Aqua also mentioned the idea of one person’s desire for sex versus the other’s bodily autonomy, which is another good way to think about it. In this hypothetical relationship, each person knows what they want to do with their body—the ace to stay as they are, not having sex, and the allo to engage in sex. Some people might say the allo not having sex is a sacrifice, that the allo is giving something up. But that’s not true. Both people are currently in a state of not having sex. If the allo continues to not have sex, they’re just continuing as they are; they’re not sacrificing anything.

On the other hand, if the ace were to have sex, they would be doing something differently, changing their behavior from what they had been doing. Not having sex isn’t new or unusual for the allo; they’re used to going hours and days without it (or weeks or months or longer, especially if they’re dating an ace who hasn’t had sex with them). But if the ace in this situation were to have sex, that would be a huge step. If they’ve never had sex at all (or just never with their current partner), asking them to do so means asking them to do something new and possibly scary, something that they probably anticipate not liking. Even if they’ve had sex before, with their current partner or someone else, doing it again when they don’t want to would mean giving up control of their body.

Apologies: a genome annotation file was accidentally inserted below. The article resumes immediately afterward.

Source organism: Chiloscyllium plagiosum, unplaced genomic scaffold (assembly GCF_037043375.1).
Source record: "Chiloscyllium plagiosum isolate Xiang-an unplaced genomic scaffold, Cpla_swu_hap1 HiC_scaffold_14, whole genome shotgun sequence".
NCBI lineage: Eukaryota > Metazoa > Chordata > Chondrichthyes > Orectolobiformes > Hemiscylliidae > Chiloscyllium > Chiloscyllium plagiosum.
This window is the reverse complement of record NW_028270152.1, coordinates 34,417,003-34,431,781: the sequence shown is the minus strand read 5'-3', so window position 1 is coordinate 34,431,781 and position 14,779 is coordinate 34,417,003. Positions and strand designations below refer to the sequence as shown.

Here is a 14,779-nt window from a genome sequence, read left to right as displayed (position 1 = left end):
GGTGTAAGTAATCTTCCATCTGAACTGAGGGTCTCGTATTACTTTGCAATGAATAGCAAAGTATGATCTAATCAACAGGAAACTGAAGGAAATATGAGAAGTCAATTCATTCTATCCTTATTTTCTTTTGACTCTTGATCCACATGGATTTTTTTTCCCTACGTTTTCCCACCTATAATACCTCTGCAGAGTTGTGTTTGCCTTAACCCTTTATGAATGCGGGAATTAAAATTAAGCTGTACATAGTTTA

Everyone has a right to not have sex—to not do things with their bodies that they don’t want to do. No one has a right to have sex—to do something with their body that involves another person’s body. Sex requires making yourself vulnerable to another person. Doing it when you don’t want to is completely different than going without it.